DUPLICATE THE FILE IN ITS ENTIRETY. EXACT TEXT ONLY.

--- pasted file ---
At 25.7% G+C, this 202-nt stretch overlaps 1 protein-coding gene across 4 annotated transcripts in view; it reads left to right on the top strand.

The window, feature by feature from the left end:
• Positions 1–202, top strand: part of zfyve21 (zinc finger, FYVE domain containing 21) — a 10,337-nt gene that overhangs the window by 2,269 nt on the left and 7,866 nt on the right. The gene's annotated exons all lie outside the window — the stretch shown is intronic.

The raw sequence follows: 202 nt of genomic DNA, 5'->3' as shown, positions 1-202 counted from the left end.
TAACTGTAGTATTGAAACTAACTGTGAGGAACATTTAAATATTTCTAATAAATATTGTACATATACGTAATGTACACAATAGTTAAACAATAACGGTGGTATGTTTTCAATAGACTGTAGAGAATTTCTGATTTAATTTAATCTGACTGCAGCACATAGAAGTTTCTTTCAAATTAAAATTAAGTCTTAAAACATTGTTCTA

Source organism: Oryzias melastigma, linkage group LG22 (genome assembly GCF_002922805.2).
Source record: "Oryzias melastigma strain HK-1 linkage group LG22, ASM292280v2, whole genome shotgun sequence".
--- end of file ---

At 25.7% G+C, this 202-nt stretch overlaps 1 protein-coding gene across 4 annotated transcripts in view; it reads left to right on the top strand.

The window, feature by feature from the left end:
• Positions 1–202, top strand: part of zfyve21 (zinc finger, FYVE domain containing 21) — a 10,337-nt gene that overhangs the window by 2,269 nt on the left and 7,866 nt on the right. The gene's annotated exons all lie outside the window — the stretch shown is intronic.

The raw sequence follows: 202 nt of genomic DNA, 5'->3' as shown, positions 1-202 counted from the left end.
TAACTGTAGTATTGAAACTAACTGTGAGGAACATTTAAATATTTCTAATAAATATTGTACATATACGTAATGTACACAATAGTTAAACAATAACGGTGGTATGTTTTCAATAGACTGTAGAGAATTTCTGATTTAATTTAATCTGACTGCAGCACATAGAAGTTTCTTTCAAATTAAAATTAAGTCTTAAAACATTGTTCTA

Source organism: Oryzias melastigma, linkage group LG22 (genome assembly GCF_002922805.2).
Source record: "Oryzias melastigma strain HK-1 linkage group LG22, ASM292280v2, whole genome shotgun sequence".